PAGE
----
200 feet later, I found myself at the edge of a clearing. The boardwalk wound around and seem to enclose the space (as if nature could be contained). I stood there in awe. How could such a beautiful place exist only 7 blocks from my house? How did I overlook this? I looked at the pond in the clearing. The raindrops danced along the top creating such a serene image. I don't know how long I stood there for. But eventually I turned to leave, a bit hesitant on my walk back. Always looking over my shoulder, trying to claim a memory. Trying to claim the beauty of it in my mind.

{Photos by V.}

Friday, February 12, 2010

A (fashionable) dilemma

Fridays are supposed to be days when I don't have school and, theoretically, have no obligations. This morning I found myself at a work meeting at school, at 10 am. After orchestrating said meeting, I briskly walked to catch a bus. The wind was picking up and my trench coat was blowing about. Secretly I had hoped that the weather would be nice for the opening ceremony of the Winter Olympics today. But for once this month, it kind of felt like winter.

This city is busy. More buses, more people, but I am still going about my life. I have no tickets to any games and have no plans to watch them on TV. It's strange to me how these big events take place around us, yet I managed to (barely) place myself outside of its grasp. My intentions were to go to William Sonoma to buy red sprinkles for my Eiffel Tower cookies. But they don't have red sprinkles. Neither does Meinhardts. No luck at Choices. It's nearly Valentines Day - where are the red sprinkles in this town?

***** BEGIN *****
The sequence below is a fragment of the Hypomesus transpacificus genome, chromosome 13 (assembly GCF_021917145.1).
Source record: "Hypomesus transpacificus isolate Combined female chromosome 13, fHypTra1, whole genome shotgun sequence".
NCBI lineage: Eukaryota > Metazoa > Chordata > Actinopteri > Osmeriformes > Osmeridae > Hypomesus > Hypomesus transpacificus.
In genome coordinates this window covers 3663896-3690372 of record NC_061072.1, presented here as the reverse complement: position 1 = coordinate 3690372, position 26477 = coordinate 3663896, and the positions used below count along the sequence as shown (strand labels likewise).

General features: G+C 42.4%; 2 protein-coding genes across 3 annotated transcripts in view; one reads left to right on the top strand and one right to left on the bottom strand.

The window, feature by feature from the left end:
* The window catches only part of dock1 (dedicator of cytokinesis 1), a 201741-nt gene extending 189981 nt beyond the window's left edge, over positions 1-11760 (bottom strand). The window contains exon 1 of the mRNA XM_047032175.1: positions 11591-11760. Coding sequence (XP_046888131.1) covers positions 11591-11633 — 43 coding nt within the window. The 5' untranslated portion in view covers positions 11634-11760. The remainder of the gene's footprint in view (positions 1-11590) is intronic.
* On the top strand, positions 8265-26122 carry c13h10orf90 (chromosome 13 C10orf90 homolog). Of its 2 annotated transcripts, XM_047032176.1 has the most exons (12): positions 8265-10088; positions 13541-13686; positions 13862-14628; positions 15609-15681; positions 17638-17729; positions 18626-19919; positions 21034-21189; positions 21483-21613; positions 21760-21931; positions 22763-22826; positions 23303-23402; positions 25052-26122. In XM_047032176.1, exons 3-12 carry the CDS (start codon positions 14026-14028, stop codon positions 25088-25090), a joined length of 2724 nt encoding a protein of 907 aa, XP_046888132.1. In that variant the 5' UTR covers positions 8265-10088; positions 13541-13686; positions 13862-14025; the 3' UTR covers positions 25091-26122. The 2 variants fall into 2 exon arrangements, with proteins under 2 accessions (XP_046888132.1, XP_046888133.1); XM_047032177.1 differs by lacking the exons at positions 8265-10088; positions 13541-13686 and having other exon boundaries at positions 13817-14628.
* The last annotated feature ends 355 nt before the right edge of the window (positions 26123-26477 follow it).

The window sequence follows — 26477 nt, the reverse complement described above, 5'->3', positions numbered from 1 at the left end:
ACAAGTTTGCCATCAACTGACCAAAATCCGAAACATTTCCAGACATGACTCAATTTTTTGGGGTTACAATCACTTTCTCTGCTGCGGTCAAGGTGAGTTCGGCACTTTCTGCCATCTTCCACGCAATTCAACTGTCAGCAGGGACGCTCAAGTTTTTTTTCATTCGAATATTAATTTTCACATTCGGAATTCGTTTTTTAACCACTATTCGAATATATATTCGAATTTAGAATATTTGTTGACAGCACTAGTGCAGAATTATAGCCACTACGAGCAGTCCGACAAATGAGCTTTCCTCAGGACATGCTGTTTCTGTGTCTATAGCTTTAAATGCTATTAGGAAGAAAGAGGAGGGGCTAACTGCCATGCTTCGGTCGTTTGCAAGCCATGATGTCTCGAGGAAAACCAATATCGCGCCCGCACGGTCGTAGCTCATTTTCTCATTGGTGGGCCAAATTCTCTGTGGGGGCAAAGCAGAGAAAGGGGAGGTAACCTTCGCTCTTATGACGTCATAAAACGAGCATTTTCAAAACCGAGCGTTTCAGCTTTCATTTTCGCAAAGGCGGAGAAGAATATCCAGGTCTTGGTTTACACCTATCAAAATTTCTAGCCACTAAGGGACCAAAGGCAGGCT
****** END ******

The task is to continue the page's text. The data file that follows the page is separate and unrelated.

Feeling slightly flustered and defeated on the matter of the sprinkles, I make the mistake of going into Lord's shoes. The Via Spiga shoes that I want are on sale and, in another moment of weakness, I try them on. Black and gunmetal. A quirky point. A beautiful heel. Lovely! I stroll up and down the store a couple of times, not that it makes a difference - I knew liked them.
"I've had my eye on these since before Christmas," I gush at the sales girl who replies, "But now they're half off!" I recollect that I jokingly told K that if she didn't see me cooking at all in December it's because I bought the shoes.

Oh, but what will I wear them with? And, when will I wear them? I am off to rummage through my closet and fill my planner with situations befitting of these shoes . . .